What are the Four Noble Truths of Buddhism and how does A Course in Miracles release us from the idea of suffering?
As a practicing Buddhist for over 30 years, I am quite familiar with these “truths” and the practice of the EightFold Path of: right view, right resolve, right speech, right conduct, right livelihood, right effort, right mindfulness, and right insight. All of this “Right” thinking is meant to address the cause and effect of suffering. The Four Noble Truths of the Buddha are:
- Suffering exists
- Suffering arises from attachment to desires
- Suffering ceases when attachment to desire ceases
- Freedom from suffering is possible by practicing the Eightfold Path
A Course in Miracles teaches us a simpler way, it’s a kind of a shortcut that resolves all appearances of suffering, almost instantly:
Forgiveness paints a picture of a world where suffering is over, loss becomes impossible and anger makes no sense. ….The world becomes a place of joy, abundance, charity and endless giving. It is now so like to Heaven that it quickly is transformed into the light that it reflects. And so the journey which the Son of God began has ended in the light from which he came. (A Course in Miracles – Lesson 249)
This forgiveness is founded on two basic premises; (1) This world is an illusion; we walk in a dream, and (2) Nothing God made can be changed, altered, made sinful or guilty. It is impossible to undo God’s Creation – we simply do not have the power to destroy what God created.
So what is this dream world we think we live in? It is a fabricated script, a story, that came about through a basic curiosity in the mind of the Son of God. Because God knows I cannot be changed, no matter what I think or do, He gave me the ability to make a world, where I imagined love could not exist. I have spent lifetimes trying to find love in this hopeless place, just to prove that I can.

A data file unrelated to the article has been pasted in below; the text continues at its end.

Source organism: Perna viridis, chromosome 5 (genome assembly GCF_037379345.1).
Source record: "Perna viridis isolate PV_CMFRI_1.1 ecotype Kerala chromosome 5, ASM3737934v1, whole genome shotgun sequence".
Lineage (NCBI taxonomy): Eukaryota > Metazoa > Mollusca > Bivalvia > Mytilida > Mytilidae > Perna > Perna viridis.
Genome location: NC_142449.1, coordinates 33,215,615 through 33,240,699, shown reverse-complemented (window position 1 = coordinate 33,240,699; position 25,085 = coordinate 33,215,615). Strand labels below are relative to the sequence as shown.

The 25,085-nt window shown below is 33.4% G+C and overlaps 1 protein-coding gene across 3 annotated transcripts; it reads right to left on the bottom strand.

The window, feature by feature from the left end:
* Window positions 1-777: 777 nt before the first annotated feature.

What I have discovered in this fruitless search is that all pleasure in this world is based on something else’s pain. If you don’t believe it, think about anything that you truly enjoy and look at the process that brought it to you. Look at something simple, like ice cream.
If you eat real cow’s milk ice cream, you are eating milk that was produced from cows who are enslaved to produce the milk. The milk is available because the cow has birthed a calf, her child was taken from her by force and she was now left, bereft and childless to become a milk and cream machine. I could tell you similar stories about the production of the sugar, the eggs, the flavorings….. everything is made by and from the suffering of something that appears to be outside of myself.
When I think I see suffering, the ego mind does four things:
- I imagine the suffering is intolerable to the person or the animal, and I want to save them
- Because I am powerless to save them, I devise strategies to separate myself in my mind from the “victims”, usually by justifying it in some way by seeing the victim as somehow less “sensitive” than me, or by seeing them as somehow deserving of their plight
- Having justified my position on my ability to “innocently” eat the ice cream. I ‘forget’ my objections and serve up two scoops. My mind tells me that the animal has no real feelings, or the animal is “serving its purpose” by giving me ice cream, or that the animal is being elevated through its service to a human, or whatever other crap I would rather believe.
- The guilt I had experienced has been safely buried in my unconscious mind until later that night when I wake up with a tummy ache and I blame lactose intolerance. My problem is really “guilt intolerance”, but I don’t see it that way at all. I blame the ice cream, blame the cow and continue to justify my failure to save the cow, because I am suffering now too.